Pro men start, BANG. pro women, BANG. some hand shakes and "have a good day's" to people you have never meet and we are off,  into the water we go.  I settled in quickly and was leading the race for a few 100. yeah me!!   The swim went off without indecent. The chaotic first 1000 simply turned into a very chaotic last 1000 with the new, I'm sorry is the ironman to hard for you, start. I still feel that the new rolling start is total BS and I will likely not do another IM with this start. If I wanted to have a leisurely day I would go golfing. Most fast people don't like it because it eliminates the "race" you are on a chip time not a gun time.  Most slower people who don't like it either because this new procedure puts them right next to each other from the get go. for all you people who can't swim and are upset because you are "loosing time" DO SOME FU**N PREPARATION!  better yet, go tell the guys with no legs your, "problem".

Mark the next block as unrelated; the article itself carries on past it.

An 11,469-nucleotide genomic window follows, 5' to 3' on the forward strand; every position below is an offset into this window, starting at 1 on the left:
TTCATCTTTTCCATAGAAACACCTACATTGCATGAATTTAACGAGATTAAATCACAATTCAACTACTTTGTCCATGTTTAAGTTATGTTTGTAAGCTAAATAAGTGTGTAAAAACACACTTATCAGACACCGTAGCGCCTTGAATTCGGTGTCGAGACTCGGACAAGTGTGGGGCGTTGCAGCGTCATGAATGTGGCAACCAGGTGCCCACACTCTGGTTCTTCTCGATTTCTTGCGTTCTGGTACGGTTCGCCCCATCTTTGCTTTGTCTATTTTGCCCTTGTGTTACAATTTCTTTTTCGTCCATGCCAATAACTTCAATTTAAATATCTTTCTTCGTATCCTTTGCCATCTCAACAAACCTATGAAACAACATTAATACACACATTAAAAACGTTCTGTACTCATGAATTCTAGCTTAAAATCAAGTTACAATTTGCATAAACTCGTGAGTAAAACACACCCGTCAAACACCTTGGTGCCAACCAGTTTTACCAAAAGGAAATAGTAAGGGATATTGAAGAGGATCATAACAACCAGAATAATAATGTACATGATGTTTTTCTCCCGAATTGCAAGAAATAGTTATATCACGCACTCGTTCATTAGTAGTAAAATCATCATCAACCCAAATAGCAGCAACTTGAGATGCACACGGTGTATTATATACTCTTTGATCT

After weaving through the crowd to the exit I was out and into T1. The volunteers are absolutely awesme at every race I have done.  Into T1 change tent. "what can I do for you?"  "get my bike out # 1669." "Ok got it. what else can do?"  "get my bike out # 1669."   this repeated until I ran out. who ever you were, you're awesome!  calm, and focused. You are all awesome.
   Onto the bike and into the Rain: